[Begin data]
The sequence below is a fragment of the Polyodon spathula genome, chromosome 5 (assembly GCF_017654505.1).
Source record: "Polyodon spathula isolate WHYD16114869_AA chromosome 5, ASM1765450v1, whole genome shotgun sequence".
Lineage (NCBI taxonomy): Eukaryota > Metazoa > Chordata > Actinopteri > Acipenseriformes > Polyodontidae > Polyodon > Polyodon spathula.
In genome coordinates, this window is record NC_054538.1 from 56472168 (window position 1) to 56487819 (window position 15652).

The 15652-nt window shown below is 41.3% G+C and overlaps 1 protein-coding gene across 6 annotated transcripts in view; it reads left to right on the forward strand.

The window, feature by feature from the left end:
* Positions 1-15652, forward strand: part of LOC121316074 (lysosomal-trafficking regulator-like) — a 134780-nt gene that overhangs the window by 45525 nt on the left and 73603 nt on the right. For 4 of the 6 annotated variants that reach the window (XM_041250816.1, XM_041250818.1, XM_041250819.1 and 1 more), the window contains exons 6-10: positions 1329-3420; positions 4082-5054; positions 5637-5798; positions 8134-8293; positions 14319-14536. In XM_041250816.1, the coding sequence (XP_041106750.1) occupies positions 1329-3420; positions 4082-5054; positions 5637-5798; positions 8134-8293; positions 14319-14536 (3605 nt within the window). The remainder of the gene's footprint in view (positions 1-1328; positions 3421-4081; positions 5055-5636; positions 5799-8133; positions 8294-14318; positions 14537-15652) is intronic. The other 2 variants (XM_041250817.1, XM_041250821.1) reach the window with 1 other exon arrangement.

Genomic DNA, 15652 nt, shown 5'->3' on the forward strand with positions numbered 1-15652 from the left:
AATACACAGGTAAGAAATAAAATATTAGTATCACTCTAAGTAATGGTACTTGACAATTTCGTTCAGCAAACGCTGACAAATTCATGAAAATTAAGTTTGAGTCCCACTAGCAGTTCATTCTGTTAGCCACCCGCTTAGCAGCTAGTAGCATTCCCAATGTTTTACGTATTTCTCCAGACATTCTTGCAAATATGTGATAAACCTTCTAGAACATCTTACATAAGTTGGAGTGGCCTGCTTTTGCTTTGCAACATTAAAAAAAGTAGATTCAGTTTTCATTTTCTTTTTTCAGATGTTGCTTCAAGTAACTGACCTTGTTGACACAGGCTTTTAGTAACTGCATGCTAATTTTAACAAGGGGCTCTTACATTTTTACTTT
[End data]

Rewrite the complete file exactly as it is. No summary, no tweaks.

The sequence below is a fragment of the Polyodon spathula genome, chromosome 5 (assembly GCF_017654505.1).
Source record: "Polyodon spathula isolate WHYD16114869_AA chromosome 5, ASM1765450v1, whole genome shotgun sequence".
Lineage (NCBI taxonomy): Eukaryota > Metazoa > Chordata > Actinopteri > Acipenseriformes > Polyodontidae > Polyodon > Polyodon spathula.
In genome coordinates, this window is record NC_054538.1 from 56472168 (window position 1) to 56487819 (window position 15652).

The 15652-nt window shown below is 41.3% G+C and overlaps 1 protein-coding gene across 6 annotated transcripts in view; it reads left to right on the forward strand.

The window, feature by feature from the left end:
* Positions 1-15652, forward strand: part of LOC121316074 (lysosomal-trafficking regulator-like) — a 134780-nt gene that overhangs the window by 45525 nt on the left and 73603 nt on the right. For 4 of the 6 annotated variants that reach the window (XM_041250816.1, XM_041250818.1, XM_041250819.1 and 1 more), the window contains exons 6-10: positions 1329-3420; positions 4082-5054; positions 5637-5798; positions 8134-8293; positions 14319-14536. In XM_041250816.1, the coding sequence (XP_041106750.1) occupies positions 1329-3420; positions 4082-5054; positions 5637-5798; positions 8134-8293; positions 14319-14536 (3605 nt within the window). The remainder of the gene's footprint in view (positions 1-1328; positions 3421-4081; positions 5055-5636; positions 5799-8133; positions 8294-14318; positions 14537-15652) is intronic. The other 2 variants (XM_041250817.1, XM_041250821.1) reach the window with 1 other exon arrangement.

Genomic DNA, 15652 nt, shown 5'->3' on the forward strand with positions numbered 1-15652 from the left:
AATACACAGGTAAGAAATAAAATATTAGTATCACTCTAAGTAATGGTACTTGACAATTTCGTTCAGCAAACGCTGACAAATTCATGAAAATTAAGTTTGAGTCCCACTAGCAGTTCATTCTGTTAGCCACCCGCTTAGCAGCTAGTAGCATTCCCAATGTTTTACGTATTTCTCCAGACATTCTTGCAAATATGTGATAAACCTTCTAGAACATCTTACATAAGTTGGAGTGGCCTGCTTTTGCTTTGCAACATTAAAAAAAGTAGATTCAGTTTTCATTTTCTTTTTTCAGATGTTGCTTCAAGTAACTGACCTTGTTGACACAGGCTTTTAGTAACTGCATGCTAATTTTAACAAGGGGCTCTTACATTTTTACTTT